Since opening in January 1998, the Cross Island Parkway (U.S. 278) has served millions of vehicles traversing its path. This 7.5-mile span made it possible for drivers to get from the north end to the south end of Hilton Head Island much quicker.

The tolls the South Carolina Department of Transportation (SCDOT) collected to pay for this $83 million parkway ends July 2021. I’m certain many of you will be glad to save the money you have spent on daily tolls and the Palmetto Pass transponder.

By the way, SCDOT plans to refund 100% of the transponder deposits and any unused balance of the Palmetto Pass account when the customer closes the account and turns in the transponder.

This toll road, one of two in South Carolina, was the first in modern history to be built in the state and is the only toll road that SCDOT operates. A combination of state funds, federal funds, state highway bonds and $45 million in toll bonds were used to pay for the road that crosses over Broad Creek, giving people spectacular sunrise and sunset views. Once bonds are paid off, the toll ends. 

In preparation for the end of this toll, SCDOT is seeking public input on the proposed conversion of the Cross Island Parkway toll facility to a non-tolled road. The public has the opportunity to comment on an action to amend the 2017-2022 Statewide Transportation Improvement Program (STIP) to include engineering and construction for the conversion.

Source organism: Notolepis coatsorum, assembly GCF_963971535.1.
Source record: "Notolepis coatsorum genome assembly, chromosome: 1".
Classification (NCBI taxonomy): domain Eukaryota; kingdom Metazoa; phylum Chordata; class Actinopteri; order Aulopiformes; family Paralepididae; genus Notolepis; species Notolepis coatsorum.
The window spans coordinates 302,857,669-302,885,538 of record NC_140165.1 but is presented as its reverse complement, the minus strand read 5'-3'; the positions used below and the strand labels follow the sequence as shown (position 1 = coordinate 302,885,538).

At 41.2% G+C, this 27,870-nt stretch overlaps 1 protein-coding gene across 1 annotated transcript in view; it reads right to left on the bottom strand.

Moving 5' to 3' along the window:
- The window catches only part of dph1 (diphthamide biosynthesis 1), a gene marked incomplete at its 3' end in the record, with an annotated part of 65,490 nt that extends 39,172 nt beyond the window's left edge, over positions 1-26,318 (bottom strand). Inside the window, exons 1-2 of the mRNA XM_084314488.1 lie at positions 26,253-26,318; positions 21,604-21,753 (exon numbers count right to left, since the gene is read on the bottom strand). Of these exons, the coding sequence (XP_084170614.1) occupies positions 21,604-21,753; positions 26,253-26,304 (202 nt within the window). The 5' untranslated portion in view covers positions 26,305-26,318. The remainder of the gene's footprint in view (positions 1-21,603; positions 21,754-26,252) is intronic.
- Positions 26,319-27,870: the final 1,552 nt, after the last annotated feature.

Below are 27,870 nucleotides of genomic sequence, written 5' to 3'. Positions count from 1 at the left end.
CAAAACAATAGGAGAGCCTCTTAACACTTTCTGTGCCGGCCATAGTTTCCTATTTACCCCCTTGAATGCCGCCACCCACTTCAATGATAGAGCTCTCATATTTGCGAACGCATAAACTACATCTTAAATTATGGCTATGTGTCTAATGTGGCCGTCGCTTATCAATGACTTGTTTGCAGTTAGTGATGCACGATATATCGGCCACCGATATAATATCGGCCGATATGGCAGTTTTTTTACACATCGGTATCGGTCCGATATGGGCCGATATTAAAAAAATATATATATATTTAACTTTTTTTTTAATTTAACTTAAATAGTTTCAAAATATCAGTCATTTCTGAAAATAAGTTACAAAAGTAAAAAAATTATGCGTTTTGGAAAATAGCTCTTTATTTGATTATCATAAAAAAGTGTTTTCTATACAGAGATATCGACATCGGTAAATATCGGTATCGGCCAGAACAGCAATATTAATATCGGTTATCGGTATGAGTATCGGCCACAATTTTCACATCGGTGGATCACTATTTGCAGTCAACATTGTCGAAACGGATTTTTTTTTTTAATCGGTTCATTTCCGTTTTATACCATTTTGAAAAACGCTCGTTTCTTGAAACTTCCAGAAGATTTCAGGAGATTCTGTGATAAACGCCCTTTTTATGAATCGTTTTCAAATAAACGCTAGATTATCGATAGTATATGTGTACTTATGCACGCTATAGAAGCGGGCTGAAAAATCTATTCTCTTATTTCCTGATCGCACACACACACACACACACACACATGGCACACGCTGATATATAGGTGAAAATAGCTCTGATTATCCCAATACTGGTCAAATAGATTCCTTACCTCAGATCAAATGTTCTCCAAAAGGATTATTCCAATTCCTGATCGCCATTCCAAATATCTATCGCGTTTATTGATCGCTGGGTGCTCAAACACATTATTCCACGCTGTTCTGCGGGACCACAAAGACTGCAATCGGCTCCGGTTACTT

The 21-day public comment period started Sept. 22 and closes Oct. 13.

This project includes the removal of existing toll infrastructure and roadway improvements required to change the parkway to a conventional, non-tolled four-lane road. In addition, the mainline and ramps between the bridge over Broad Creek and the interchange at U.S. 278 Business will be resurfaced. The parkway itself, after more than 20 years, will need to be resurfaced as well.

Resurfacing is needed, in part, in anticipation of increased volumes of traffic, including more trucks on that road – since people will take the fastest option once toll cost is of no concern.

The conversion project is estimated to cost $14 million. Pending consideration of public comments, the proposed changes will be recommended for inclusion in a future revision to the Statewide Transportation Improvement Program.

The Town of Hilton Head Island strongly supports the end of the toll. Our staff will coordinate with SCDOT on the development of the conversion project, as there is a lot of work to be done to keep the parkway safe and to beautify it.

I know people will continue to use the Cross Island route. The route sees an average annual daily traffic of approximately 24,600 vehicles per day. I hope that drivers who frequently use the parkway will weigh in on this project and let SCDOT know your thoughts.  Please submit your feedback at

John McCann is the mayor of the Town of Hilton Head Island.